And yet…it’s those moments of pride-instead-of-shame, of patting myself on my tired mama back, that the doubts creep in. Am I too complacent about the way I parent? Overconfident even? Does my lack of guilt make me more likely to make mistakes? Is it possible to feel too empowered?

Am I screwing up, just in a different way, without even realizing it?

It’s a cruel irony, this feeling guilty for not feeling guilty. It makes me wonder if maybe there is no way to escape it as a mom. (And/or if I’m a little insane...)

I’m also fully aware that my confidence stems out of privilege. I’m able to stay home with my daughter and work as much as I want to, a gift of balance not everyone can strike. There’s not a day that goes by that I’m not grateful for the situation I’m in.

Maybe mamas will never really be able to escape guilt. One way or another, we’ll always worry about whether or not we’re doing this whole thing right.

But I’ve got a Pinterest board full of memes that confirm that means we’re all pretty awesome mamas.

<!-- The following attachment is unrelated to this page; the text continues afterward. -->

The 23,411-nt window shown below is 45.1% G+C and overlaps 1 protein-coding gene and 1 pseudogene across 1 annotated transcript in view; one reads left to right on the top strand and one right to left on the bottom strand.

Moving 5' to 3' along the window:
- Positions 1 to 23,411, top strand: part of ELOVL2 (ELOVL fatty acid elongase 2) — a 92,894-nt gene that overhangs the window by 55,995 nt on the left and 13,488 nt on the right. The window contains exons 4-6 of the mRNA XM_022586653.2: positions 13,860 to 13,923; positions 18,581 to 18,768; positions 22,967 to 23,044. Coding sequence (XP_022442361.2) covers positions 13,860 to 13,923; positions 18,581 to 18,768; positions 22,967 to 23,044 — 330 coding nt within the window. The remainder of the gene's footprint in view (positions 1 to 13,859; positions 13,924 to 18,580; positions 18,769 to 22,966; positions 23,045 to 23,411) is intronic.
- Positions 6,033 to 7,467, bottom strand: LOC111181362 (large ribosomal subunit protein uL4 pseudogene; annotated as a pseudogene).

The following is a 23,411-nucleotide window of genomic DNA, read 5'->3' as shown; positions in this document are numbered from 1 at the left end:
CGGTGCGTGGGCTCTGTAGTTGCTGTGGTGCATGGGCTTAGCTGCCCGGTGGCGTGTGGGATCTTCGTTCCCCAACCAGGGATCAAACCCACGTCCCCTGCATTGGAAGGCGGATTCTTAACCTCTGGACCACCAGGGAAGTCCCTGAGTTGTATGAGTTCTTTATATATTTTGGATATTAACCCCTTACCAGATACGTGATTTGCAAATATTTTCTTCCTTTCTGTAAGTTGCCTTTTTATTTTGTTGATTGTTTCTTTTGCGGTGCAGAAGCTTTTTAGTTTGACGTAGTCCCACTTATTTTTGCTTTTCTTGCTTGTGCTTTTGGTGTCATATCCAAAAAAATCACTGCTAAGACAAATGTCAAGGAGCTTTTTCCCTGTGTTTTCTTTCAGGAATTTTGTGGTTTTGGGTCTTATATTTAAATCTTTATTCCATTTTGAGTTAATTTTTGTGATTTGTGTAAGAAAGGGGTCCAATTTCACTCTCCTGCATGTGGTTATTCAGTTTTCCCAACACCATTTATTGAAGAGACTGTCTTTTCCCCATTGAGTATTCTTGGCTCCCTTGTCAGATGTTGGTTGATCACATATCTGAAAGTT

In This Article

    The one thing your family needs to practice gratitude

    And a tradition you'll want to keep for years.

    Gracious Gobbler

    I think I can speak for well, basically everyone on planet earth when I say things have been a bit stressful lately. Juggling virtual school, work and the weight of worry about all the things, it's increasingly difficult to take even a moment to be grateful and positive these days. It's far easier to fall into a grump cycle, nagging my kids for all the things they didn't do (after being asked nine times), snapping at their bickering and never really acknowledging the good stuff.

    But the truth is, gratitude and appreciation is the kind of medicine we need now more than ever—and not just because the season is upon us. For one thing, practicing gratitude is a scientifically proven way to boost our happiness, health and relationships. More importantly, we need to ensure we're cultivating it in our children even when things are challenging. Especially when things are challenging.

    I'm ready to crank the thankfulness up a few dozen notches and reboot our family's gratitude game so we can usher out 2020 on a fresh note. So, I've called in some reinforcements.

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    They transition seamlessly for indoor play.

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    From sunny backyard afternoons to rainy mornings stuck inside, these toys are sure to keep little ones engaged and entertained.

    Wooden doll stroller